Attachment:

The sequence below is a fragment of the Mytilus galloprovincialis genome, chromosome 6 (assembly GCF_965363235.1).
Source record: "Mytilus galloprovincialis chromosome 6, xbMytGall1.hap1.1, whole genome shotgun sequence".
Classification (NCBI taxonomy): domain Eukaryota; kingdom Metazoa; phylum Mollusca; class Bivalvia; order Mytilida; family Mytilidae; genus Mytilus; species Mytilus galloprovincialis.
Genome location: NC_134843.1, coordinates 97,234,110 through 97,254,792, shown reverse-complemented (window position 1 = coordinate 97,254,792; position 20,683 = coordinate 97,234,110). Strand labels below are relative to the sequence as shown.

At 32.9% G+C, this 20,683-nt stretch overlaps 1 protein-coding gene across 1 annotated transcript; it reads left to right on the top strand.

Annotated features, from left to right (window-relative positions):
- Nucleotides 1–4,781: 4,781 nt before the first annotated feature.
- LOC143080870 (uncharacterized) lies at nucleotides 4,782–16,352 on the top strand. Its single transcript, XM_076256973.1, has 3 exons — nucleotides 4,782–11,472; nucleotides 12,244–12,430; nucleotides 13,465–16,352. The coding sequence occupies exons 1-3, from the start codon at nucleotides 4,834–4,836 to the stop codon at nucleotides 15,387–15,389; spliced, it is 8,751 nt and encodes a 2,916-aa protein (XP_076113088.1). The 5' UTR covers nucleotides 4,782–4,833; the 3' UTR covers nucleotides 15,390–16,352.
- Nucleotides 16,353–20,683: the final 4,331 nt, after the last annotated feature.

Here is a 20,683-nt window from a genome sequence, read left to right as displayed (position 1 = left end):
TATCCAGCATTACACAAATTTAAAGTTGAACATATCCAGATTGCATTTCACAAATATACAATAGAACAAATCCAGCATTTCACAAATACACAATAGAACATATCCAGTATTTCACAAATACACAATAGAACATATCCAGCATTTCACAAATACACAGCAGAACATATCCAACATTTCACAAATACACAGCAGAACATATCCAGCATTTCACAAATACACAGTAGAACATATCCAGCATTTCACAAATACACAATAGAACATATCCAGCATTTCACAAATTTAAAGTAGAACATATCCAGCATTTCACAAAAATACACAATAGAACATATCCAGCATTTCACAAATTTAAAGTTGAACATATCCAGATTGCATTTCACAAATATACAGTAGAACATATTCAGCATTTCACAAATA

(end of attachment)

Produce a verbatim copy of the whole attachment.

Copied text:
The sequence below is a fragment of the Mytilus galloprovincialis genome, chromosome 6 (assembly GCF_965363235.1).
Source record: "Mytilus galloprovincialis chromosome 6, xbMytGall1.hap1.1, whole genome shotgun sequence".
Classification (NCBI taxonomy): domain Eukaryota; kingdom Metazoa; phylum Mollusca; class Bivalvia; order Mytilida; family Mytilidae; genus Mytilus; species Mytilus galloprovincialis.
Genome location: NC_134843.1, coordinates 97,234,110 through 97,254,792, shown reverse-complemented (window position 1 = coordinate 97,254,792; position 20,683 = coordinate 97,234,110). Strand labels below are relative to the sequence as shown.

At 32.9% G+C, this 20,683-nt stretch overlaps 1 protein-coding gene across 1 annotated transcript; it reads left to right on the top strand.

Annotated features, from left to right (window-relative positions):
- Nucleotides 1–4,781: 4,781 nt before the first annotated feature.
- LOC143080870 (uncharacterized) lies at nucleotides 4,782–16,352 on the top strand. Its single transcript, XM_076256973.1, has 3 exons — nucleotides 4,782–11,472; nucleotides 12,244–12,430; nucleotides 13,465–16,352. The coding sequence occupies exons 1-3, from the start codon at nucleotides 4,834–4,836 to the stop codon at nucleotides 15,387–15,389; spliced, it is 8,751 nt and encodes a 2,916-aa protein (XP_076113088.1). The 5' UTR covers nucleotides 4,782–4,833; the 3' UTR covers nucleotides 15,390–16,352.
- Nucleotides 16,353–20,683: the final 4,331 nt, after the last annotated feature.

Here is a 20,683-nt window from a genome sequence, read left to right as displayed (position 1 = left end):
TATCCAGCATTACACAAATTTAAAGTTGAACATATCCAGATTGCATTTCACAAATATACAATAGAACAAATCCAGCATTTCACAAATACACAATAGAACATATCCAGTATTTCACAAATACACAATAGAACATATCCAGCATTTCACAAATACACAGCAGAACATATCCAACATTTCACAAATACACAGCAGAACATATCCAGCATTTCACAAATACACAGTAGAACATATCCAGCATTTCACAAATACACAATAGAACATATCCAGCATTTCACAAATTTAAAGTAGAACATATCCAGCATTTCACAAAAATACACAATAGAACATATCCAGCATTTCACAAATTTAAAGTTGAACATATCCAGATTGCATTTCACAAATATACAGTAGAACATATTCAGCATTTCACAAATA